I took Kristina’s challenge of making an exact copy of a photo because it was something I have been wanting to do for a long time. Shelly’s latest challenge “sum of the parts” was about storytelling with two pictures. Even though I’m usually not the kind of person to partake in new year’s resolutions, I decided that in 2016 I was going to work on my storytelling in order to try to find my own red thread in my photographs. So this latest challenge was something I definitely had to do as it would force me to spend time thinking about the story rather than the photos.

After I’d been struggling to find an idea for two weeks, Kristina published her result and confirmed some of the fears that had started to grow in me. I was pretty sure that both Kristina and Shelly were going to come up with something much more thoughtful than I would. I wanted to use this latest challenge to push me further and move beyond  any obvious ideas. But I was asking too much of myself.

I decided to loosen the constraints and moved to the obvious ideas. In the past two weeks I had had plenty of time to find obvious ideas. Now I only had to “simply” choose the most appropriate one. It took me another two days to decide which idea to use, shoot it and post-process it so it was ready to publish.

Multiple of those ideas didn’t work out in terms of composition and framing but finally I decided to do a prequel to one of my latest shots “Yoda and Master Uggla” showing how Yoda acquired a mouse to befriend an owl. Yet I decided to not rush in and directly publish it. In many ways I was not satisfied with it. I understood the challenge as “tell three stories with only two pictures” but I have the feeling that my photos are actually telling a single story in two pictures. I also feel I cheated because these two pictures fit in a broader series of photos.

Last challenge at stuckinplastic.com is about making a "sum of the parts" picture: take two photos that each tell a story and that can be combined to tell another one. I found this challenge harder than I initially thought. I had plenty of ideas but none of them worked as I'd like. Finally I decided to do a prequel to "Ÿoda and Mister Owl" showing how Yoda acquired a mouse for the Mister Owl. The white wall was built with LEGO bricks. Once the photo on my computer I didn't like its look so I erased the joints between the bricks to make it look like a plain white wall. It's the first time I do so much editing on a photo.

Reiterlied Ypda and Owl

Initially I had many reason to consider this challenge unsuccessful for me. But when I read Shelly post about her own two photos something I did not see came to my mind. I pondered why am I taking these photos with Master Yoda? First I thought it’s simply because it’s both fun and funny. Indeed I think I never laughed that much while taking pictures and looking at them. But now I wonder if there isn’t something more serious deep inside them? Like Shelly says, some kind of “universal truth”, a “reflection on the human condition” or “comment on the world we live in”?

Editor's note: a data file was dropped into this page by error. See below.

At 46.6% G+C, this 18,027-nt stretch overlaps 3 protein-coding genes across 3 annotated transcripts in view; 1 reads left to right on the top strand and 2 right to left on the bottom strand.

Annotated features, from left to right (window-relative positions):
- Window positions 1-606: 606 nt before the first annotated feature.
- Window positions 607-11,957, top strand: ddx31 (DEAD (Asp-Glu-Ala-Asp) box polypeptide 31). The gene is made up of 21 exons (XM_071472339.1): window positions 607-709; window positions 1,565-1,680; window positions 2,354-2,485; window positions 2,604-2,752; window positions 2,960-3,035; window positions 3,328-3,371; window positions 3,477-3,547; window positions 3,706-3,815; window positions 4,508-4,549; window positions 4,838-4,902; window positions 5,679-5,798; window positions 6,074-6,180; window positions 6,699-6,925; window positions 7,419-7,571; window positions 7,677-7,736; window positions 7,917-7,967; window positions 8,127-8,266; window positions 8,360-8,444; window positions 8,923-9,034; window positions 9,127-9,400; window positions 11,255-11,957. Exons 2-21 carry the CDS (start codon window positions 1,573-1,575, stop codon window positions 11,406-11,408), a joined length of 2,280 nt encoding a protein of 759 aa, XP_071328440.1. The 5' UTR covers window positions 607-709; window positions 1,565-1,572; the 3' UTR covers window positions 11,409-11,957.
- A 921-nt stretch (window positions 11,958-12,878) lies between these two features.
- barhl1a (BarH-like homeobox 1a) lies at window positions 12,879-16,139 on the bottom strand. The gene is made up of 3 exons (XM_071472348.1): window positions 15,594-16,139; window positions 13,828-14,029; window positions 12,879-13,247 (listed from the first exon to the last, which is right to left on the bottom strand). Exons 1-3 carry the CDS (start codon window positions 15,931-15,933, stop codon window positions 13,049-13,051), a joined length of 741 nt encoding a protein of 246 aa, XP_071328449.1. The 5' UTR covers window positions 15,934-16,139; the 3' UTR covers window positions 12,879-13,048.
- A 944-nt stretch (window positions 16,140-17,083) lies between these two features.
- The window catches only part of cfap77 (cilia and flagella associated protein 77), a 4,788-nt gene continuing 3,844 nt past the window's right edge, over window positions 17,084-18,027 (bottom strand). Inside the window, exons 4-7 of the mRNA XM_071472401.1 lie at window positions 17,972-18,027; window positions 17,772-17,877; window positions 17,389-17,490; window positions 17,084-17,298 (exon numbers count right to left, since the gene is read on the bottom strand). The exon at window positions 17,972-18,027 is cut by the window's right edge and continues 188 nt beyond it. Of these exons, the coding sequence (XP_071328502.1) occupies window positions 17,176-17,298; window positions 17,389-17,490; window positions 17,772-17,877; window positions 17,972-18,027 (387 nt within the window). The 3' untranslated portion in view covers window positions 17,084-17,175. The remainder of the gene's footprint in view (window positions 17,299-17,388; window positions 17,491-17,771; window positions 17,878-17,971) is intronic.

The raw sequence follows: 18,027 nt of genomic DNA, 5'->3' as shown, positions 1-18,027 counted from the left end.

I can’t really explain it but I think I might have finally found a red thread of mine. Maybe in a few weeks I’ll realize I’m out of photo ideas and this will be one among the few other series I tried but did not successfully take further. Or maybe laughing and having fun was enough?

This time again I feel I’ve grown from this challenge, maybe even more so than for the previous one. To sum it up I can almost quote Shelly to the identical: “I’m grateful to these photo challenges, as well as to the inspiration Kristina (and Shelly, and many other people from SiP or the toy community) have given me, that has allowed me to take the next step on this personal road of artistic growth.”

I feel so enthusiast about what I’ve learned and discovered that I definitely want to continue following Shelly and Kristina on this epic adventure they started with these challenges. I highly recommend for anyone to try one of these (past, present or future) challenges. In particular if you want to improve your photography and, like me, don’t necessarily know how to do it. Or if like Kristina, Captain Kaos and Shelly you look for something more than likes on social networks. From my own experience I know these challenges can be really time consuming, but they are definitely worth it!

~ Reiterlied